Accessibility links

Eliminating The Crime Of Gender-Based Violence


Women’s Affairs Minister Oppah Muchinguri led the calls for action against gender-based violence. (File)

Empowerment and protection of women and girls are central to U.S. foreign policy and international security.

Empowerment and protection of women and girls are central to U.S. foreign policy and international security. This particularly applies to conflict-affected countries, where gender-based violence destabilizes communities and tears apart lives. And although gender-based violence affects men and boys, the overwhelming majority of victims are women and girls.

“Gender-based violence plagues every country and it perpetuates conflict,” said Secretary of State John Kerry at the Call to Action on Protection from Gender-Based Violence in Emergencies side event at the UN General Assembly this September. “It creates instability that can flow from generation to generation. It makes all nations that experience it less secure, less prosperous, and clearly less free,” he said:

“We can end sexual warfare conducted against the innocents, and partly it can happen by eradicating the impunity that has been able to go along with it. We can establish new norms of respect for women and girls, men and boys. And we must hold those who commit these acts and those who condone them accountable. That’s the way you stop it. That’s the way you change things.”

In addition to supporting efforts to hold perpetrators accountable and encourage justice for survivors, The United States is to working expand prevention efforts and ensure vital assistance is available for survivors. One area of significant progress includes efforts to prevent violence against women and girls during humanitarian crises. Last year, Secretary Kerry inaugurated the Safe from the Start initiative. The initiative aims to prevent and respond to gender-based violence from the very beginning of humanitarian emergencies.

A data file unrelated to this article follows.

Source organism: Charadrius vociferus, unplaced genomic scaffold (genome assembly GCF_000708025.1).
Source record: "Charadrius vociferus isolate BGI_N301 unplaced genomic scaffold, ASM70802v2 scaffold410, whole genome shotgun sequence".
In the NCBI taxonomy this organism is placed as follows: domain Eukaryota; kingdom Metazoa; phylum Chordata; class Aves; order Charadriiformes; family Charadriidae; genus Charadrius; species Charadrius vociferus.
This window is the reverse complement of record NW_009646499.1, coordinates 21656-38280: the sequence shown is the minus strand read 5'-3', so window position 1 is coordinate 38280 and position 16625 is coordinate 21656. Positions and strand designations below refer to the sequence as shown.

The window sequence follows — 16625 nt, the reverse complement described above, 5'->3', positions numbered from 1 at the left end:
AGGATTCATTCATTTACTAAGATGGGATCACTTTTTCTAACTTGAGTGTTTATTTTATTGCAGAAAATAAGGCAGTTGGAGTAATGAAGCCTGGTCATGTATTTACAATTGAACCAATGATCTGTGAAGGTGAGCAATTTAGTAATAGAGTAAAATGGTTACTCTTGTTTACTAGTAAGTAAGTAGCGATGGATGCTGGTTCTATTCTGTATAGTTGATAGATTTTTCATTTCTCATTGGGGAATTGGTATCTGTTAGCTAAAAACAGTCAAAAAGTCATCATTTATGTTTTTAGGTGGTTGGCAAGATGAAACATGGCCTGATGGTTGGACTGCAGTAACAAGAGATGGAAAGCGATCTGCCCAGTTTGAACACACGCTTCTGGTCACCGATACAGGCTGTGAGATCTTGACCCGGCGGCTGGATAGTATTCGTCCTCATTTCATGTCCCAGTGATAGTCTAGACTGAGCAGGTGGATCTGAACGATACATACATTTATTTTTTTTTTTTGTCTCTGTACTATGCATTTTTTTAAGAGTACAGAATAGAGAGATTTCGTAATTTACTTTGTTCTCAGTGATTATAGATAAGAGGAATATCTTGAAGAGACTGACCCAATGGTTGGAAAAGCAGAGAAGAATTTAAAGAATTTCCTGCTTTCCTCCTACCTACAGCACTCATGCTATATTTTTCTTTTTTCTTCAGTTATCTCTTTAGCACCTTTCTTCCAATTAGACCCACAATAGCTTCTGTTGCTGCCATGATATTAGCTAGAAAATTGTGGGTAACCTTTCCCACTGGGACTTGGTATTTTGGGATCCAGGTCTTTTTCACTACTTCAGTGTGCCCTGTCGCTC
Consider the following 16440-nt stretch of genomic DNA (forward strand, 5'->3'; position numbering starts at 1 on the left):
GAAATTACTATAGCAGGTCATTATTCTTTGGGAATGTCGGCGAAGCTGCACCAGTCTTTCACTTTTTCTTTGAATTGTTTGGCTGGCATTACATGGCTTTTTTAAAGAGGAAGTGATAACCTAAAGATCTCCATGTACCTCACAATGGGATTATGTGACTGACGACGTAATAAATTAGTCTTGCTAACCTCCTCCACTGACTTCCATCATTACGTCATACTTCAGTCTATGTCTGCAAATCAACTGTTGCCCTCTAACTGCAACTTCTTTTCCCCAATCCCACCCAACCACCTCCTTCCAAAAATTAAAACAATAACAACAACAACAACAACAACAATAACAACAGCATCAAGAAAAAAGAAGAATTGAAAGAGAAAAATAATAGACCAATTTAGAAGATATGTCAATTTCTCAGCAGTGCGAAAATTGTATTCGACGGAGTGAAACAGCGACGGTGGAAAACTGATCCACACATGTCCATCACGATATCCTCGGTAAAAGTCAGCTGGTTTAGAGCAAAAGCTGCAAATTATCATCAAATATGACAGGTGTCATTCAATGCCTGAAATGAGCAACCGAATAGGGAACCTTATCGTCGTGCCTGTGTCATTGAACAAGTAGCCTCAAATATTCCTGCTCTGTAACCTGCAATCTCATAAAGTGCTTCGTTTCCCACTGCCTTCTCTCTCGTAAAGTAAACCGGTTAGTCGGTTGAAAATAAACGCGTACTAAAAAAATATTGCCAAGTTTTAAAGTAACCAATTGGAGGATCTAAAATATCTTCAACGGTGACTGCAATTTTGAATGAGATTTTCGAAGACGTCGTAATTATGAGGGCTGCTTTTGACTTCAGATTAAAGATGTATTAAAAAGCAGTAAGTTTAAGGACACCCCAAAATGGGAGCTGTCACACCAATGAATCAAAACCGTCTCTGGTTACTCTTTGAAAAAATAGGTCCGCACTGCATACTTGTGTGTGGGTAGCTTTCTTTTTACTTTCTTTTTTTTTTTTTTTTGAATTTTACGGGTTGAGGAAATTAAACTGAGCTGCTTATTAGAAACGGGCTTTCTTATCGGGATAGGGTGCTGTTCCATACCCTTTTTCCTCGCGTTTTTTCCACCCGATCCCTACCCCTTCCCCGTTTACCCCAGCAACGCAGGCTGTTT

Secretary Kerry announced new funding, which will help launch innovation challenges, to equip aid workers across different sectors with the skills needed to prevent and mitigate the effects of gender-based violence, deploy gender and protection specialists to crisis settings, and support cutting edge research on social norms and new models of care for survivors.

Although the entire international community has a role to play in addressing gender-based violence, in times of crisis such as conflicts or natural disasters, the humanitarian community's efforts to address violence against women and girls is an important contribution.

“The Call to Action is about forcing the world to stop looking away,” said Secretary Kerry. “It's about protecting and empowering the world's most vulnerable populations. It's about deepening our partnerships with grass roots organizations and local communities. And it's about forging a global coalition that rejects gender-based violence as a byproduct of war, conflict, or natural disaster.”

XS
SM
MD
LG